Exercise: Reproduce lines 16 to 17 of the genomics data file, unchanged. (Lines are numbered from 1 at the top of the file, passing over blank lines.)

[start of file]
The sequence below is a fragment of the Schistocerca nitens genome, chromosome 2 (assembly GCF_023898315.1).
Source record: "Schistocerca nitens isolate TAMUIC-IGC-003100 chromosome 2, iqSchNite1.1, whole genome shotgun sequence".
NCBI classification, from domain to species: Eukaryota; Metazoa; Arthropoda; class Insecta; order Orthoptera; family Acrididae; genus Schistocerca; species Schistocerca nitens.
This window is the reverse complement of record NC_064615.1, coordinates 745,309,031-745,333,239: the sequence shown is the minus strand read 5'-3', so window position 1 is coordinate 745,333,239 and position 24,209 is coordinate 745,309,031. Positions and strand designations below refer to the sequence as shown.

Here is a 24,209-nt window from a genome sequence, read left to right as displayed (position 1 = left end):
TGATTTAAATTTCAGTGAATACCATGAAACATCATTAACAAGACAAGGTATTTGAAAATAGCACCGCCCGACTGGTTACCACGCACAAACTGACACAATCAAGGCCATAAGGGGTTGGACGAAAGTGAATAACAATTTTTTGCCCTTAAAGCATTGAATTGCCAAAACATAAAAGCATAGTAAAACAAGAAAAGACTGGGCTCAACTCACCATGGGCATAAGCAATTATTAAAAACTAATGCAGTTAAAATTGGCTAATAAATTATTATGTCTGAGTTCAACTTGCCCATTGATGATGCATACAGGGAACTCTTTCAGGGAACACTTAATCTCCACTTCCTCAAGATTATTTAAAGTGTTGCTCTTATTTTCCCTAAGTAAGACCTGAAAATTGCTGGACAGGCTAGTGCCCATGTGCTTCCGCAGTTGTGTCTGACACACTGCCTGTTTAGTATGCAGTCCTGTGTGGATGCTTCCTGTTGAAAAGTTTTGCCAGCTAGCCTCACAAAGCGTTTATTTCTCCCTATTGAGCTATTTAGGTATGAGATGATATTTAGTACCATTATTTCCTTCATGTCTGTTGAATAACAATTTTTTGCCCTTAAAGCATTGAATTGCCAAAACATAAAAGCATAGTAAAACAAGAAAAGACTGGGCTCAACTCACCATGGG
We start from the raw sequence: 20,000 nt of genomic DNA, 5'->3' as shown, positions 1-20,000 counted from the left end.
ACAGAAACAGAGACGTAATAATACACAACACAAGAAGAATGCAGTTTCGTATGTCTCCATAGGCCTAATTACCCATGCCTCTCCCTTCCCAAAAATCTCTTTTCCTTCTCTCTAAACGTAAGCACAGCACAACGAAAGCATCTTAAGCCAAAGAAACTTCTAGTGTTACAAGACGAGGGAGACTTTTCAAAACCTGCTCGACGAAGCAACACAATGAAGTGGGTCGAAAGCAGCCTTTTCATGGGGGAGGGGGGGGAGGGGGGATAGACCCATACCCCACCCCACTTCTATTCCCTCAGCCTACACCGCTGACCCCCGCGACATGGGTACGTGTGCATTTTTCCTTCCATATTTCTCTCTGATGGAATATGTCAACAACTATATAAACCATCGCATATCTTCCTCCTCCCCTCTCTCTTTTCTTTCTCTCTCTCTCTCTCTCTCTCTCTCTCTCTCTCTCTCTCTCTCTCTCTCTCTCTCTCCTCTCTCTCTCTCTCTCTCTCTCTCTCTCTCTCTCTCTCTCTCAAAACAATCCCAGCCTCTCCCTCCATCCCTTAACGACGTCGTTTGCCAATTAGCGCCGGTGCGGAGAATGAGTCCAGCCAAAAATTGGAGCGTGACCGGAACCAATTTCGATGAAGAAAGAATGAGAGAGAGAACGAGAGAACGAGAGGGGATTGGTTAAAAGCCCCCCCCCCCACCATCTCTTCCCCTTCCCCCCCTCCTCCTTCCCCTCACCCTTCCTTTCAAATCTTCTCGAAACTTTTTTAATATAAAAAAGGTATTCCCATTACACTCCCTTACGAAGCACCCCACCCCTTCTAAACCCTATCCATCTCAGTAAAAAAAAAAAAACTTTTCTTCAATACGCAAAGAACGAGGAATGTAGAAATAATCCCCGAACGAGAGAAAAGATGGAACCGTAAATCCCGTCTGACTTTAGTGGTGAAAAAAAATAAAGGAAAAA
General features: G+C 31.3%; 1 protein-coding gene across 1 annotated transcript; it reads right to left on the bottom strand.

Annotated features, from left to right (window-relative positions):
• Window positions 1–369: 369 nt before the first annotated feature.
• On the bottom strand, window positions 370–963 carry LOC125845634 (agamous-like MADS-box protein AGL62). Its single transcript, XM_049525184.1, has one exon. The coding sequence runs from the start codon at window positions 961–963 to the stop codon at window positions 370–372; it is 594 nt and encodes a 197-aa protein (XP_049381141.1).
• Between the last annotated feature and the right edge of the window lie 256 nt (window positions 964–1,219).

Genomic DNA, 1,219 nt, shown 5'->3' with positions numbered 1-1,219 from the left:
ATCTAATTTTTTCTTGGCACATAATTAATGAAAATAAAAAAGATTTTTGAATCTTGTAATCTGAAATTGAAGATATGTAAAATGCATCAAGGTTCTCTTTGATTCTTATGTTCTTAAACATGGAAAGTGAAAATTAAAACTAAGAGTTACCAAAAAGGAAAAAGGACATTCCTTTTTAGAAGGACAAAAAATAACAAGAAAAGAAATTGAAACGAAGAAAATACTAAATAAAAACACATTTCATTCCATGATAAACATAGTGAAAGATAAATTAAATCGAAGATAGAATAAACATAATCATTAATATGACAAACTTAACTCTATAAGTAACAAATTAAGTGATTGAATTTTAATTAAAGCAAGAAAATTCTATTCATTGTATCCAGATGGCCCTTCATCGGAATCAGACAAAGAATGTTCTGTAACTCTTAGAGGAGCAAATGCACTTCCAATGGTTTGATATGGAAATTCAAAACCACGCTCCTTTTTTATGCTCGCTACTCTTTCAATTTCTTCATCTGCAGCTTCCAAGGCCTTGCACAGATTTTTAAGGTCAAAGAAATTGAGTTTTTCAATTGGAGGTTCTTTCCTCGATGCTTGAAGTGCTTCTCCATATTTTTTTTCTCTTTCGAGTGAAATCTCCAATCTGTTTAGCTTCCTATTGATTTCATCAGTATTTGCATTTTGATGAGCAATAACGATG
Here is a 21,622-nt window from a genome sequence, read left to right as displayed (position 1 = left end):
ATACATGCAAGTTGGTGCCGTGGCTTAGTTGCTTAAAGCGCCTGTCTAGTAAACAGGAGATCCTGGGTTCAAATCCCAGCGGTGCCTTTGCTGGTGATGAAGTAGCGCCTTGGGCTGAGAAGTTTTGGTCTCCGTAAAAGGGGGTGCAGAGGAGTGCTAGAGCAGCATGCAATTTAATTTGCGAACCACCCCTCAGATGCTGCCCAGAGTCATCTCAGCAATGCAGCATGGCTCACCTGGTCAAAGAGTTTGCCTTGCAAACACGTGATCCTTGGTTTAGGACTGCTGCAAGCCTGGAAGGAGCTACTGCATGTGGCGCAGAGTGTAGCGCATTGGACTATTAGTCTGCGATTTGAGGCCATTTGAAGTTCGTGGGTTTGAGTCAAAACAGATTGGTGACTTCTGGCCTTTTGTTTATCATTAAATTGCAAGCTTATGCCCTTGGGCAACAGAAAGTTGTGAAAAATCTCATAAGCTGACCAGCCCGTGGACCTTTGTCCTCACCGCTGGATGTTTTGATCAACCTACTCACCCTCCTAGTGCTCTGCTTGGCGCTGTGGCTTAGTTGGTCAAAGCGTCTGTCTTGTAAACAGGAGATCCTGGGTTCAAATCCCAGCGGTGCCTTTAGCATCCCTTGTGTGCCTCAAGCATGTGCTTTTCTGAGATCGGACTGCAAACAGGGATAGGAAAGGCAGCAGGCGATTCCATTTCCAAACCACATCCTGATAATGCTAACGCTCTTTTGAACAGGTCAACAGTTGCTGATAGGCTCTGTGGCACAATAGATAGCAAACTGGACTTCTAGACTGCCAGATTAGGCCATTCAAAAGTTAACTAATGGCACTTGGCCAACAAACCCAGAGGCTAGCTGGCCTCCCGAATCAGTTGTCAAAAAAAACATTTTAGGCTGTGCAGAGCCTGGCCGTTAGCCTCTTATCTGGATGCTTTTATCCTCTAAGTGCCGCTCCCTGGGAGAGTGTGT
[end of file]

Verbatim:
Here is a 21,622-nt window from a genome sequence, read left to right as displayed (position 1 = left end):
ATACATGCAAGTTGGTGCCGTGGCTTAGTTGCTTAAAGCGCCTGTCTAGTAAACAGGAGATCCTGGGTTCAAATCCCAGCGGTGCCTTTGCTGGTGATGAAGTAGCGCCTTGGGCTGAGAAGTTTTGGTCTCCGTAAAAGGGGGTGCAGAGGAGTGCTAGAGCAGCATGCAATTTAATTTGCGAACCACCCCTCAGATGCTGCCCAGAGTCATCTCAGCAATGCAGCATGGCTCACCTGGTCAAAGAGTTTGCCTTGCAAACACGTGATCCTTGGTTTAGGACTGCTGCAAGCCTGGAAGGAGCTACTGCATGTGGCGCAGAGTGTAGCGCATTGGACTATTAGTCTGCGATTTGAGGCCATTTGAAGTTCGTGGGTTTGAGTCAAAACAGATTGGTGACTTCTGGCCTTTTGTTTATCATTAAATTGCAAGCTTATGCCCTTGGGCAACAGAAAGTTGTGAAAAATCTCATAAGCTGACCAGCCCGTGGACCTTTGTCCTCACCGCTGGATGTTTTGATCAACCTACTCACCCTCCTAGTGCTCTGCTTGGCGCTGTGGCTTAGTTGGTCAAAGCGTCTGTCTTGTAAACAGGAGATCCTGGGTTCAAATCCCAGCGGTGCCTTTAGCATCCCTTGTGTGCCTCAAGCATGTGCTTTTCTGAGATCGGACTGCAAACAGGGATAGGAAAGGCAGCAGGCGATTCCATTTCCAAACCACATCCTGATAATGCTAACGCTCTTTTGAACAGGTCAACAGTTGCTGATAGGCTCTGTGGCACAATAGATAGCAAACTGGACTTCTAGACTGCCAGATTAGGCCATTCAAAAGTTAACTAATGGCACTTGGCCAACAAACCCAGAGGCTAGCTGGCCTCCCGAATCAGTTGTCAAAAAAAACATTTTAGGCTGTGCAGAGCCTGGCCGTTAGCCTCTTATCTGGATGCTTTTATCCTCTAAGTGCCGCTCCCTGGGAGAGTGTGT